1958 Ford Fairlane Skyliner Retractable Hardtop
February 10, 2013 1950s

The Ford "Fairlane" model was named after Henry Ford's Detroit area mansion which was also named "Fairlane".

1958 Ford Skyliner

1958 Ford Skyliner

The 1958 Ford Fairlane was quite a unique automobile, especially like the retractable hardtop version seen here. This Ford Skyliner model had a mechanism that folded the front and rear roof that turned a hardtop into a convertible. When the car was introduced in 1957 it represented the only hardtop convertible in the entire world. Over 20,000 Skyliners were sold in the 1957 model year which represented about four times the number of Ford Sunliners. The Sunliners used the conventional canvas roof. It appears that the novelty of the retractable hardtop was dying down in as much as only between 14,000 and 15,000 were sold during the 1958 model year, a large drop from the previous year. Another factor to consider was that the Ford Skyliner with it's retractable hardtop cost about $400 more than the conventional convertible the Sunliner. There was also the issue of much less trunk space when the Skyliner's roof was retracted.

Ford Skyliner retractable hardtop

Ford Skyliner retractable hardtop

Actually, the idea of having a hardtop automobile with a folding down roof was introduced a few decades earlier in 1934. The 1934 Peugeot 601 had a power-operated retractable metal top designed by Georges Paulin. Peugeot offered the same hardtop convertible in 1935 with the Peugeot 402.

The retractable hardtop mechanism at the Ford Motor Company was designed by a man named Ben Smith who previously worked for General Motors. The question was whether the mechanism would be hydraulic or electric. The electric version was decided on. The designing of this system actually began in the early 1950's with a working scale model built in 1953. After various issues arose with the first scale model another was built in 1954.

An interesting side note is that the retractable hardtop was originally targeted for Ford's Continental brand but was switched to the Ford line. The clay models first built were Continentals and then they were reformed into the Ford Fairlane style. One reason cited for the change from Continental to Ford Fairlane was that the production costs could be spread over more total units with Fairlane than with Continental.

1958 Ford Fairlane Skyliner

1958 Ford Fairlane Skyliner

Designing and Building the Ford Fairlane Retractable Hardtop

The retractable hardtop also posed another issue. It was obvious that a mechanism could not retract the entire car roof and fold it in one piece. Somewhere along the roof there would need to be a folding hinge. Some of Smith's engineers suggested that the roof fold in the middle. Smith decided on a front flap which was ten inches in length. This front flap would fold itself under the main roof section.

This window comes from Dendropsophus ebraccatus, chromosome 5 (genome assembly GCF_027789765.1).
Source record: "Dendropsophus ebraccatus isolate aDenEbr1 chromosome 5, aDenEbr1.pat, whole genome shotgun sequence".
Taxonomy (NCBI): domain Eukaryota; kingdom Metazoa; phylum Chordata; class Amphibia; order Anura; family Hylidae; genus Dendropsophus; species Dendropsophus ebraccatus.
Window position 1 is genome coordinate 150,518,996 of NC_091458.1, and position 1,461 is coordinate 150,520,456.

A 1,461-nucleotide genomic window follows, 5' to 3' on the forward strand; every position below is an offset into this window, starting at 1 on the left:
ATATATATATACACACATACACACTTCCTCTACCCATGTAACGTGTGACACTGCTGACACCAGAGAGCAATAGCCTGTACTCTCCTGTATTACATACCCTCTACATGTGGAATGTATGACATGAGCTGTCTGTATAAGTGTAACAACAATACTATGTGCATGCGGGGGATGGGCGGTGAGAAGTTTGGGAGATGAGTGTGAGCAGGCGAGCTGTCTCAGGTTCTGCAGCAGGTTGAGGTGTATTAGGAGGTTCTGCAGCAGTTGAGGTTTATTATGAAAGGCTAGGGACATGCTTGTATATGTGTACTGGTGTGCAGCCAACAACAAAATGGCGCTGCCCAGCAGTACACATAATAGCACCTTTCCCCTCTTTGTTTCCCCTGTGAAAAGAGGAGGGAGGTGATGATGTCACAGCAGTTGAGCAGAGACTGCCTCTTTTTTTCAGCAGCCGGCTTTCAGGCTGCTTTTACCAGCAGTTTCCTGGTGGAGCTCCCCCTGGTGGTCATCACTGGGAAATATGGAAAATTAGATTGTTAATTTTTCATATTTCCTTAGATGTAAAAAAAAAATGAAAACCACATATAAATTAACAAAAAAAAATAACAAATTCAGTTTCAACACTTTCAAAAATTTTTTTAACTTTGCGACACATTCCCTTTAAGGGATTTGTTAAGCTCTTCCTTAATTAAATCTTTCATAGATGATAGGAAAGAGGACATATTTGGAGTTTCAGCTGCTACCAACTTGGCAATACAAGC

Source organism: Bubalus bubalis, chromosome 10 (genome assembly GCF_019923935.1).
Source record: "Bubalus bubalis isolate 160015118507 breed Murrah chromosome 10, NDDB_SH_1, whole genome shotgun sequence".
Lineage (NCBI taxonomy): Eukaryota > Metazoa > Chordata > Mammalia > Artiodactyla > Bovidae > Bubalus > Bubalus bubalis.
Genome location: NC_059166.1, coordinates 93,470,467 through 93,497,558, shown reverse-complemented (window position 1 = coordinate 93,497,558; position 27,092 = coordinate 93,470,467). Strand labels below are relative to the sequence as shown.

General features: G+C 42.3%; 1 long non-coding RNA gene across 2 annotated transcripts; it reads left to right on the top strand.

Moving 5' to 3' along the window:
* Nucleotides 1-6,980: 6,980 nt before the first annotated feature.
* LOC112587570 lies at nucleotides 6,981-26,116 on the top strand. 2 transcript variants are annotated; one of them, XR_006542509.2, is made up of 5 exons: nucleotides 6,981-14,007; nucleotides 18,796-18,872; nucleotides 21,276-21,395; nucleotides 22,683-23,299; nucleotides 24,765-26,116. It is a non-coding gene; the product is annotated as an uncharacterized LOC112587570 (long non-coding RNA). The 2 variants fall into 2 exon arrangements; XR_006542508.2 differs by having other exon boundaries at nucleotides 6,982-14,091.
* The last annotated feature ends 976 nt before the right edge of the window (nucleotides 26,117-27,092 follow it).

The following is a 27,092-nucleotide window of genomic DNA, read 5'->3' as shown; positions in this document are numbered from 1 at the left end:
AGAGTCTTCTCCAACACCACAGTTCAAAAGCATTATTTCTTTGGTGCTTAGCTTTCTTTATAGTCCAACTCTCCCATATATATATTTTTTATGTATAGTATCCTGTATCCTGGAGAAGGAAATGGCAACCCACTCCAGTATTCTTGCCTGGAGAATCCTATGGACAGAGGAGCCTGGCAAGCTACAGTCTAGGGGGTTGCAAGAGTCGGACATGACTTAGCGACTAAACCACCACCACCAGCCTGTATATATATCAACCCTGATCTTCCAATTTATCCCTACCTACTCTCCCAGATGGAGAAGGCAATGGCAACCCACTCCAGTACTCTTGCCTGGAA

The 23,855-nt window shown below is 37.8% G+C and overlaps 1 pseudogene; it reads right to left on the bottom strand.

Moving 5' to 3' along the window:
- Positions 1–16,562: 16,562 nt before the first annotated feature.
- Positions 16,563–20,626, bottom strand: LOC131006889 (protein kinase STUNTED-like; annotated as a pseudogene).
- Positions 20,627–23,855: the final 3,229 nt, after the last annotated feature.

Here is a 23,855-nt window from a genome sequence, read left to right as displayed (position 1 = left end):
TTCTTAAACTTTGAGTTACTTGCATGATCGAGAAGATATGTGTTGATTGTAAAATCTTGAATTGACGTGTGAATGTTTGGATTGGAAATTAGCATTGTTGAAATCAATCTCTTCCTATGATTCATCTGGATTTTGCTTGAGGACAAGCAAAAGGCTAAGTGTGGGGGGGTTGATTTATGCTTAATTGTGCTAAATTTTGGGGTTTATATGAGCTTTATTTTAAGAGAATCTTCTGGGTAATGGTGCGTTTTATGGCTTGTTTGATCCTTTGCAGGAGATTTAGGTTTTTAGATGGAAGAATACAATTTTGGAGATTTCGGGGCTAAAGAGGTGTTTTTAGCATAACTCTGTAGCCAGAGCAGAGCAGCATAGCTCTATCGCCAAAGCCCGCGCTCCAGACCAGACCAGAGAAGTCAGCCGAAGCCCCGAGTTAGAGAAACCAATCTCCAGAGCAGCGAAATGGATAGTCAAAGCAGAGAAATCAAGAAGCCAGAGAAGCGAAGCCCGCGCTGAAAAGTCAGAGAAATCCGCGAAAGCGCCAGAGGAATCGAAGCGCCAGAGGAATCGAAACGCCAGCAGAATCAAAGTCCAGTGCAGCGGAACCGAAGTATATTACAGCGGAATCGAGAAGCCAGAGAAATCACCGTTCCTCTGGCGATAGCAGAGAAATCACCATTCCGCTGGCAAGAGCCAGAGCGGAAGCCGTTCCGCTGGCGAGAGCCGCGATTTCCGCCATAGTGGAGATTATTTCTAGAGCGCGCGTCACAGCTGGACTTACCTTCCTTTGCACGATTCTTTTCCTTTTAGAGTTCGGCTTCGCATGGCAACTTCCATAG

If you stand back and watch the Ford Fairlane Skyliner roof fold back in may seem like a simple process. To the contrary it was a very complicated process that utilized seven electric motors. The motors would obviously have to work in a sequence with relays and individual switches. There was also over 600 feet of wire required.

Ford Fairlane Skyliner Convertible

Ford Fairlane Skyliner Convertible

As mentioned above, sales enthusiasm for the Ford Skyliner peaked at about the same time the car was introduced. Ford designers had the Skyliner roof fold down into the trunk area and the roof itself was smaller than most other hardtops. To be sure, the retractable mechanism, as described above, was a complicated piece of equipment with a lot of moving parts. Things could easily go wrong with the apparatus and that coupled with the fact that a conventional Ford convertible cost about $400 less meant that hardtop convertible sales lessened greatly.

Links to two additional AutoMuseumOnline photo articles you'll enjoy with this one are the 1958 Chevrolet Impala Convertible and the 1957 Pontiac Star Chief Convertible.

58 Ford Fairlane Skyliner Specs

Engine options in 1958 included a 352 cid 300-horsepower V-8 engine. Also Ford offered a 332 cid 265 horsepower version. Also offered was the Cruise-O-Matic transmission in place of the standard manual transmission.

Another interesting option for the 1958 Skyliner buyer was "air suspension". This suspension system included a compressor, pressure tank, airbags, and automatic leveling valves for both the front and rear.

The Ford Skyliner's gas tank was behind the rear passenger seats as opposed to under the trunk. The car's back deck was higher and longer.

The Ford Fairlane Skyliner's overall length was 210.8 inches, it's wheelbase 118.0 inches and it's weight 4,069 lbs.The new 1958 Ford Skyliner sold new for about $3,100 depending on options.

The Ford Skyliner's of the late 1950's were indeed unique cars with some unique ideas built in them. These cars were built during the era when Detroit automakers thought that they could do just about anything, and they did.

(Photos from author's private collection)

Comments are closed